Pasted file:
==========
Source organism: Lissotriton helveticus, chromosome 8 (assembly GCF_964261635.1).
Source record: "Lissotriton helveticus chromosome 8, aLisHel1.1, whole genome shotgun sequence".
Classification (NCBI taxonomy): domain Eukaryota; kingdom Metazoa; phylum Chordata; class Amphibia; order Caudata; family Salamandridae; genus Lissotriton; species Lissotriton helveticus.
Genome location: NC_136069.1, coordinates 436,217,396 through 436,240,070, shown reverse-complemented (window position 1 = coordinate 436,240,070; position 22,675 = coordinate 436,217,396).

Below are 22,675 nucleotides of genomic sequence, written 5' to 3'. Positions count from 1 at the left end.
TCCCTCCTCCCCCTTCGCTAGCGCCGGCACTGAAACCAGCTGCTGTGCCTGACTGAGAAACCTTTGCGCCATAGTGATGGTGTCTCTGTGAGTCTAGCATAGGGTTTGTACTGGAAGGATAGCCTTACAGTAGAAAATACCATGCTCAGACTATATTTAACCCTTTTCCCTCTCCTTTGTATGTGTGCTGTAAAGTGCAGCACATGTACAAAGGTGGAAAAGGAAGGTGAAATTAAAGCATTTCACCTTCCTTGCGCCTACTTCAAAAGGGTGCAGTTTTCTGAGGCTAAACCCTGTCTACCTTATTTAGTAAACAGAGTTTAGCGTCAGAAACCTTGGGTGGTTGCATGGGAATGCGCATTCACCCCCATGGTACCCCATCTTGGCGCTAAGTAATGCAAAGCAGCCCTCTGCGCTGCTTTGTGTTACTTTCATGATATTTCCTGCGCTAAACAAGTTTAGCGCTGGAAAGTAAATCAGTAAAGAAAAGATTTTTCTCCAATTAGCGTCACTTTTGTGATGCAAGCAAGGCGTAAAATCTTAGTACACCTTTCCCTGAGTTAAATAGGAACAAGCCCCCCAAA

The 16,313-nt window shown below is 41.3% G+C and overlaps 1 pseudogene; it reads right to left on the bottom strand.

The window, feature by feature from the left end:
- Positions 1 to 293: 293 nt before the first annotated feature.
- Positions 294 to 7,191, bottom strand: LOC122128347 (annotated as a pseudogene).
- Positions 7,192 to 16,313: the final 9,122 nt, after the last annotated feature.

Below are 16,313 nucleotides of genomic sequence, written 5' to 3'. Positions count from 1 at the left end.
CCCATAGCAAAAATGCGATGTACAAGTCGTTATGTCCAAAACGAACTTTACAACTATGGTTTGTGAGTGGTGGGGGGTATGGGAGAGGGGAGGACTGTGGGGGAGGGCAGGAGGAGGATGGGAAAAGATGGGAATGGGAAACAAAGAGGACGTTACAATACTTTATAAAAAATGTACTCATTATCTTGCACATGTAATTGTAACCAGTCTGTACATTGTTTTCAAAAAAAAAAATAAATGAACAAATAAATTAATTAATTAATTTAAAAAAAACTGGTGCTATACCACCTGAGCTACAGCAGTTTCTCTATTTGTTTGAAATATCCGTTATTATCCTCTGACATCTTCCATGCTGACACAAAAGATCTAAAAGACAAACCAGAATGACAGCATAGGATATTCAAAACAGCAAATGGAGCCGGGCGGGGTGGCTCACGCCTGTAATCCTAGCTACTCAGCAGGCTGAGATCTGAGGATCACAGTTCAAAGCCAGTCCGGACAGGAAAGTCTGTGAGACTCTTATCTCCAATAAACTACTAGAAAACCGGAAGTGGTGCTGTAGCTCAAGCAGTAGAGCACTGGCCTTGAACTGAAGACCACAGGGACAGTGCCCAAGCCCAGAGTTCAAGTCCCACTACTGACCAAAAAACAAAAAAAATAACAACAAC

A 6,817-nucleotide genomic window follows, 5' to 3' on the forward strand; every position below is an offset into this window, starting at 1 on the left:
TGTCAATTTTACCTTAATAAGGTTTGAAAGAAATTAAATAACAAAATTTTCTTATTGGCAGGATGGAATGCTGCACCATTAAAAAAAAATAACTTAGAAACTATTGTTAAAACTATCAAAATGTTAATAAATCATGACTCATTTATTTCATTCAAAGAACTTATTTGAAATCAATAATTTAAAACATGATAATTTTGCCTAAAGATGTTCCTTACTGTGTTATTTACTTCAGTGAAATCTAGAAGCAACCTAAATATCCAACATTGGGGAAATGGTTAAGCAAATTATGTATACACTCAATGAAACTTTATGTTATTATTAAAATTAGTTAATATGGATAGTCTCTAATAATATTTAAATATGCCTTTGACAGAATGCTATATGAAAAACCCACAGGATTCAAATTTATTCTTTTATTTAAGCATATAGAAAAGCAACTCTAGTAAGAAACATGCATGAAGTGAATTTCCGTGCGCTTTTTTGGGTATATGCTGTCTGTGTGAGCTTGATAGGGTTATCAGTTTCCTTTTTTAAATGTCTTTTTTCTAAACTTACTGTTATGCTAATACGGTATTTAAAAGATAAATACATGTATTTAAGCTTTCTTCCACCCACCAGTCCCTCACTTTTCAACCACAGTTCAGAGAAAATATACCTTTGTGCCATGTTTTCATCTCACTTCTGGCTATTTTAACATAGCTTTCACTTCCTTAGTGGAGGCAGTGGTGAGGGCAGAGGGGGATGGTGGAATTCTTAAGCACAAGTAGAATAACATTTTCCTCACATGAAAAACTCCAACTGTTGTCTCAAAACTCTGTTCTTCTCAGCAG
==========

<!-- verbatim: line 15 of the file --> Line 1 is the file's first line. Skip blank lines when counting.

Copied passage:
TGTCAATTTTACCTTAATAAGGTTTGAAAGAAATTAAATAACAAAATTTTCTTATTGGCAGGATGGAATGCTGCACCATTAAAAAAAAATAACTTAGAAACTATTGTTAAAACTATCAAAATGTTAATAAATCATGACTCATTTATTTCATTCAAAGAACTTATTTGAAATCAATAATTTAAAACATGATAATTTTGCCTAAAGATGTTCCTTACTGTGTTATTTACTTCAGTGAAATCTAGAAGCAACCTAAATATCCAACATTGGGGAAATGGTTAAGCAAATTATGTATACACTCAATGAAACTTTATGTTATTATTAAAATTAGTTAATATGGATAGTCTCTAATAATATTTAAATATGCCTTTGACAGAATGCTATATGAAAAACCCACAGGATTCAAATTTATTCTTTTATTTAAGCATATAGAAAAGCAACTCTAGTAAGAAACATGCATGAAGTGAATTTCCGTGCGCTTTTTTGGGTATATGCTGTCTGTGTGAGCTTGATAGGGTTATCAGTTTCCTTTTTTAAATGTCTTTTTTCTAAACTTACTGTTATGCTAATACGGTATTTAAAAGATAAATACATGTATTTAAGCTTTCTTCCACCCACCAGTCCCTCACTTTTCAACCACAGTTCAGAGAAAATATACCTTTGTGCCATGTTTTCATCTCACTTCTGGCTATTTTAACATAGCTTTCACTTCCTTAGTGGAGGCAGTGGTGAGGGCAGAGGGGGATGGTGGAATTCTTAAGCACAAGTAGAATAACATTTTCCTCACATGAAAAACTCCAACTGTTGTCTCAAAACTCTGTTCTTCTCAGCAG